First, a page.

Model/Workflow for target-dependent sentiment analysis.


I've read a few threads relevant to this and I think I am heading in the right direction. However, I have a few specific questions about implementation and it would be wonderful to benefit from anyone's insights.

I need to design an annotation and measurement pipeline for target-dependent sentiment analysis. For my use case, the measurement problem has two components:

  1. Detect targets
  2. Measure sentiment expressed toward targets

To detect targets, I am planning on training an NER model. I'll probably have about 12 target types.

If an eligible target is detected in a document, I then want to feed it into a sentiment model. This model will need to predict multiple distinct sentiment categories for that target.

For example, assume fruit is a entity type and I want to estimate valence, purchase intent, and previous experience . In the document:

Ex 1. "I'm going to get some mangos. I've eaten them since I was a child and I absolutely love them.

Mangos would be tagged as "fruit" and the correct sentiment predictions would be: valence: 1, purchase: 1, experience: 1.

However, this gets more tricky when a document has multiple entities:

Ex 2. "I'm going to get some mangos. I've eaten them since I was a child and I absolutely love them. But, I'm not bringing back any spinach...I've always hated it!

Obviously, the example prediction scheme above won't work. The model needs to make predictions for each entity. To accomplish this, I've thought of three options:

  1. Have a sentiment category for each entity type. So, if there are 10 entity types and 10 category types, predict 100 labels.

  2. Append the entity token(s) to the beginning of the sentence. I am not sure how well it would work, but the idea would be that the Ex 2. would be sent to the sentiment classifier twice. The first time, mango would be appended and the second time spinach would be appended. With enough training data, my thought is that the model will learn to focus on the target.

  3. A recent paper reported good target-dependent sentiment results using BERT. Rather than classify the whole sentence, they just took the embeddings for the target token(s) and pushed them through a few layers. So, for Ex 2., I would use the NER spans to extract embeddings for mango and send that to the classifier. Then I'd do the same for spinach.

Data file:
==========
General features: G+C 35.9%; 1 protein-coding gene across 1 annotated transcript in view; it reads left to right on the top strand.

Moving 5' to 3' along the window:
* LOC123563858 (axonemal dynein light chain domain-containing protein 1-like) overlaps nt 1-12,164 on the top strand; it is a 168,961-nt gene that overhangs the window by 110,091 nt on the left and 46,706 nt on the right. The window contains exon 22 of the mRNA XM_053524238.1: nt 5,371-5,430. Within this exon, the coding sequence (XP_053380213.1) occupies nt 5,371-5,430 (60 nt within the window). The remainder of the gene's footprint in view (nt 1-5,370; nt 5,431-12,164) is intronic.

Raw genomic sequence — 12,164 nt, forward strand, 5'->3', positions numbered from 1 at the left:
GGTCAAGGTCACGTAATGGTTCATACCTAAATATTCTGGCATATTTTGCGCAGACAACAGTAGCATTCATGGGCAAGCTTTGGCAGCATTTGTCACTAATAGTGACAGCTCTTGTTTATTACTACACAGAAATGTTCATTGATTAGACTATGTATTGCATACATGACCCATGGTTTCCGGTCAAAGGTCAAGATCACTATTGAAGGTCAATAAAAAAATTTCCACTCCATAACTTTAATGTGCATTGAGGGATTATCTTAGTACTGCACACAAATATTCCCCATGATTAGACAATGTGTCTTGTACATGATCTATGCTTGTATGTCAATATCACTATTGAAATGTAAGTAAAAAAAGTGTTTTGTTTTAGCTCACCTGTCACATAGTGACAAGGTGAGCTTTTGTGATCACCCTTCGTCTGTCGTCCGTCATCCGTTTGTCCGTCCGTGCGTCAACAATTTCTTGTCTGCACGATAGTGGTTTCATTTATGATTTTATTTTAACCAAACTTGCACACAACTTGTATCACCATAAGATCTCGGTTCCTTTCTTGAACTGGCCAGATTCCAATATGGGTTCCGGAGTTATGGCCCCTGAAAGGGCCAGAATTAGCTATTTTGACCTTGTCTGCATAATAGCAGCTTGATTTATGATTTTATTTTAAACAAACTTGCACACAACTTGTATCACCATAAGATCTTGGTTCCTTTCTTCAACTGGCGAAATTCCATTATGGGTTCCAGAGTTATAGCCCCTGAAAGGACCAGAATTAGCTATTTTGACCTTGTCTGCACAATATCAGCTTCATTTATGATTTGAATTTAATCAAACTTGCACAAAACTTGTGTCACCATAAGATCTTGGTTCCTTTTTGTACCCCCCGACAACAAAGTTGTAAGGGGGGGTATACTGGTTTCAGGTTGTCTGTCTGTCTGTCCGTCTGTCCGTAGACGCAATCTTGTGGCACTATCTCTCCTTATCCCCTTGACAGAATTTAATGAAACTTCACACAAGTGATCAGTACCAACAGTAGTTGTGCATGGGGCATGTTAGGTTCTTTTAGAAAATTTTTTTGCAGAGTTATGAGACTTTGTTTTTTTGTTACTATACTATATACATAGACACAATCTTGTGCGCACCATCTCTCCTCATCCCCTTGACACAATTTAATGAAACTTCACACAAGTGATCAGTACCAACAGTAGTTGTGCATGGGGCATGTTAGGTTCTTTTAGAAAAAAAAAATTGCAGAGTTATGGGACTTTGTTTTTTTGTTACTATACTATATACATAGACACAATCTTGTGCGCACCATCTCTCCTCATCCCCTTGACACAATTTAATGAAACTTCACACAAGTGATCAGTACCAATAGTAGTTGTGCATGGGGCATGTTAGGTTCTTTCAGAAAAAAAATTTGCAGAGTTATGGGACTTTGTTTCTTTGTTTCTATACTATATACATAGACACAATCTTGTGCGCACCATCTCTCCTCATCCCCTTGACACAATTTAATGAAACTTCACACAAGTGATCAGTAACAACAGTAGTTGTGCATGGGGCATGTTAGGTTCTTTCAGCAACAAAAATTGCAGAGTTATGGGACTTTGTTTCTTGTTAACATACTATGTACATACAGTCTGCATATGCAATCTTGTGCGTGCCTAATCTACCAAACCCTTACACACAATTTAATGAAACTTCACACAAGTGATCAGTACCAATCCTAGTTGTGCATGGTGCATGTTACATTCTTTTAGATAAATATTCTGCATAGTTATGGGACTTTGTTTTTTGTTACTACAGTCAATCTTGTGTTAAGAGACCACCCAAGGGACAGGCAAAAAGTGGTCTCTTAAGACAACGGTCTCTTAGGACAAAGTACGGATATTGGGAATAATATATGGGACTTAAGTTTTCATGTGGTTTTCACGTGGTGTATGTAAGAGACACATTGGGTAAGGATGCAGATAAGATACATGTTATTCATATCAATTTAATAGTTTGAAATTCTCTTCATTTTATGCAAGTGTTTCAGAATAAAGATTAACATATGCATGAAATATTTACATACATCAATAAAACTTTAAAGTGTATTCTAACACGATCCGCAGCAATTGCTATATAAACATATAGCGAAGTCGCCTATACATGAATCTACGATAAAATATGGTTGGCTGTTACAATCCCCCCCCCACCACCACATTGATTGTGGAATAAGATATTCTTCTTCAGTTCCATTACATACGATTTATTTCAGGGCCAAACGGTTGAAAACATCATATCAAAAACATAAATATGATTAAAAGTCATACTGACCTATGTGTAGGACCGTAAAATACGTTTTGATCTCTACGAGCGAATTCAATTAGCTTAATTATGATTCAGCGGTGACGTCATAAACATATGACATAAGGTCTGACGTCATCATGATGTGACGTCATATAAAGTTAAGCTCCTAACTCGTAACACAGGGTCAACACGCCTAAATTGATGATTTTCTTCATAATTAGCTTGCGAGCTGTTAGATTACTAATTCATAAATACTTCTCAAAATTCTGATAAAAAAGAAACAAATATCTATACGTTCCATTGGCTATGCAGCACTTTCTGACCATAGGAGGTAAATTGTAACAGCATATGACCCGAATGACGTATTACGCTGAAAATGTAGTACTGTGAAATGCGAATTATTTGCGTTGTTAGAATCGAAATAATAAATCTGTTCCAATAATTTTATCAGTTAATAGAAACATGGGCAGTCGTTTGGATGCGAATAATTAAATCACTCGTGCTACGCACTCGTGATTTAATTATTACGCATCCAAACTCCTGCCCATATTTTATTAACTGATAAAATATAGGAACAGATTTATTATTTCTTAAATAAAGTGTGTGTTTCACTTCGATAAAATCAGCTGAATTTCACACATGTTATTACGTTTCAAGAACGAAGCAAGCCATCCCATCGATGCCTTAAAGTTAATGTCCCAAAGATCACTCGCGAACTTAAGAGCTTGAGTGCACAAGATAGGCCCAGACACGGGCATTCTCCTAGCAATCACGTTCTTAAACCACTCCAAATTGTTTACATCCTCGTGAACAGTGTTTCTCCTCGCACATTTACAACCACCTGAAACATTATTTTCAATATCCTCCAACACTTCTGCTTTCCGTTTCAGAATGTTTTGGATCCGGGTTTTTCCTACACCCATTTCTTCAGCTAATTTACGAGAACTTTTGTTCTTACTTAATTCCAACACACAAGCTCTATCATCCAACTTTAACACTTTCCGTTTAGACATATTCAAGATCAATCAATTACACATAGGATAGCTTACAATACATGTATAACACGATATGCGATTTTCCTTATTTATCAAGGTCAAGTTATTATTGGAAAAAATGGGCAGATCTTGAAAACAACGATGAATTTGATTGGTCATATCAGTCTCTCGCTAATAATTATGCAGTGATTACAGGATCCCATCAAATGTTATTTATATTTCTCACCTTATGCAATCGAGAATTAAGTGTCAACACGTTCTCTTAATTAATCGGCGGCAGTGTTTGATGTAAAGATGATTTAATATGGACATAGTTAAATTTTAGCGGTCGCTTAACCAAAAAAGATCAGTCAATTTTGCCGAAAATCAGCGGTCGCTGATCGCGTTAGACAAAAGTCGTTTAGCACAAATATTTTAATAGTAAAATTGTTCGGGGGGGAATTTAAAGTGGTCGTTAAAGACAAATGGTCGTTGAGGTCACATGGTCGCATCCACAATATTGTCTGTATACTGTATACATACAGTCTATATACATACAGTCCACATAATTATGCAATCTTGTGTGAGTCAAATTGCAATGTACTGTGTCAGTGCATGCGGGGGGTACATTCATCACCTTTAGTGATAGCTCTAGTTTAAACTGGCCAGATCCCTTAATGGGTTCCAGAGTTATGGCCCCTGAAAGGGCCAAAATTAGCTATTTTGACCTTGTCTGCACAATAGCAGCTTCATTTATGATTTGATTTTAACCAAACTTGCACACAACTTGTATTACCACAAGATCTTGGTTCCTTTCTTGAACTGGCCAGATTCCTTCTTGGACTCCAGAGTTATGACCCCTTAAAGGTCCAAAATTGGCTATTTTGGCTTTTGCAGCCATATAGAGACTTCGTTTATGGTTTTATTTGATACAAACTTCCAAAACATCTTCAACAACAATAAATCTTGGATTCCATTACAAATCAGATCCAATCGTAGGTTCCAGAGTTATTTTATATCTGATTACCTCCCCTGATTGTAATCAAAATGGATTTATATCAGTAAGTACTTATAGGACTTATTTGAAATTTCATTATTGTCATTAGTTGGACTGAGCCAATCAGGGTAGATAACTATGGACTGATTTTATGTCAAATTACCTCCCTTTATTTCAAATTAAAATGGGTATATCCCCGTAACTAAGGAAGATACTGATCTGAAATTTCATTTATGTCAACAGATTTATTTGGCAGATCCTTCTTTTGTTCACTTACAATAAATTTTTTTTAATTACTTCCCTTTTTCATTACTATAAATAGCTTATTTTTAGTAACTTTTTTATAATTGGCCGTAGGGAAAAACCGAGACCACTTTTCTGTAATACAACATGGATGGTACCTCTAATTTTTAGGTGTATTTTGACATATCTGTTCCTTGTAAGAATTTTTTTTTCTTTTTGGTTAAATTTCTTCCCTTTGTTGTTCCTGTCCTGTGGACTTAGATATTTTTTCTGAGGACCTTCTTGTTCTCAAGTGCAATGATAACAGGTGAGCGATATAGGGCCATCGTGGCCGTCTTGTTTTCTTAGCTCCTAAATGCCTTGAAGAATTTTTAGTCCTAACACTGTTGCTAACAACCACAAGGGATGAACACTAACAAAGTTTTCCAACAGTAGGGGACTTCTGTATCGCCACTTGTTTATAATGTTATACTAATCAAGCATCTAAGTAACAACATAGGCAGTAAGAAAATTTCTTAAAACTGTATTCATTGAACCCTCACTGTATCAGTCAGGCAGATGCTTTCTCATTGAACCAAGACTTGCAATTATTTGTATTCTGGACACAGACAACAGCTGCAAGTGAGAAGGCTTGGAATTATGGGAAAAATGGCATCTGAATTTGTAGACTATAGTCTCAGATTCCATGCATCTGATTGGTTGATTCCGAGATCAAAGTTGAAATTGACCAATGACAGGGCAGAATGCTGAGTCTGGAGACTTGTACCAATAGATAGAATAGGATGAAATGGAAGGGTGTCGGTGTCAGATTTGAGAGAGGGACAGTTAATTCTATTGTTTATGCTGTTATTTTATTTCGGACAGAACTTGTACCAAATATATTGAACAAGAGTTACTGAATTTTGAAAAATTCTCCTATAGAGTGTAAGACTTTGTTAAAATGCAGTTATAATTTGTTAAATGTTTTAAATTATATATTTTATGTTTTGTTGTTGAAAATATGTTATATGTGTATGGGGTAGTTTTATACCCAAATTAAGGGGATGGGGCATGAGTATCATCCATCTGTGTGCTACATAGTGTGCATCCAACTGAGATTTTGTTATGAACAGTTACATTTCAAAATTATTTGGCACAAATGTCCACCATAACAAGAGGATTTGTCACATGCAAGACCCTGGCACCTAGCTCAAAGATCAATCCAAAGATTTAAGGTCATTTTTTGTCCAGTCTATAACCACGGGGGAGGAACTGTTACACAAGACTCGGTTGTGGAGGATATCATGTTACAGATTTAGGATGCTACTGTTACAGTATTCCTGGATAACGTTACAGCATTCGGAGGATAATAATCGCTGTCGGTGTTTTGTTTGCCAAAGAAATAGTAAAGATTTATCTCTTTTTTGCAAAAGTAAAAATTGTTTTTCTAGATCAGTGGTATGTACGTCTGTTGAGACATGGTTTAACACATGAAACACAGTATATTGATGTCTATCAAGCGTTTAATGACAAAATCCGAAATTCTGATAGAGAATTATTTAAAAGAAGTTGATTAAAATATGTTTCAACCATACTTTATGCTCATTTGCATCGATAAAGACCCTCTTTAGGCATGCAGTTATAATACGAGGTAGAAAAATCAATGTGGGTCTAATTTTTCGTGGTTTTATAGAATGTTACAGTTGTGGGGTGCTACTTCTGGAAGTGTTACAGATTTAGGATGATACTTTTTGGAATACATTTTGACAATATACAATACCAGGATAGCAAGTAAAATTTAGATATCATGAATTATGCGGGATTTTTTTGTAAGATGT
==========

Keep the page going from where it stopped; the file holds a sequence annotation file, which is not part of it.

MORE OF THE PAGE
My questions are:

  1. For option 3, I assume I would need to use a custom spacy model. Anything else I should be aware of?

  2. For option 2, I could indicate which entity to annotate for in a given document. I read a previous thread about highlighting spans in textcat. However, it might be easier to just append the target to the sentence (as described) and then annotate that. Any thoughts?

  3. Tbh, I don't think option 1 is a great idea. There will be a ton of sparsity and most of it will be unnecessary as I expect that semantic and syntactic patterns indicating sentiment will be quite similar across entity types.

Finally, I will ideally be detecting three levels of sentiment for some sentiment categories. Something like: not present, moderate, and extreme. That is, I'd like to distinguish between "I hate mangos" and "Mangos don't really do it for me".

It seems like prodigy would want me to treat these as two binary tasks, rather than a 3-way classification. But, it would be nice if someone could weigh in on this.

Thanks so much!

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I think these are excellent questions, and I appreciate how well you've broken down what you're trying to do. I wish I had more definitive answers, and in future I hope we can get someone on the Explosion team to work through a target-dependent sentiment analysis problem to have a worked example for people.

I haven't read the latest papers on this problem, so you might actually be more up-to-date than I am on the specifics of what will work. Each of your suggestions sounds fine and I could imagine them working. The idea behind 2 does make sense to me, but there are many different ways to do it. Approach 3 also sounds quite promising, and is maybe a little easier to explore fully.

I would probably start by comparing approaches 3 and 1? With approach 2 if it's not working immediately, you'll never know whether you should just do it differently, so results will be much harder to interpret.

Thanks, @honnibal! I have no problem with uncertainty, but I did just want to make sure I wasn't doing (or planning on doing) anything particularly dumb! So, this was quite helpful.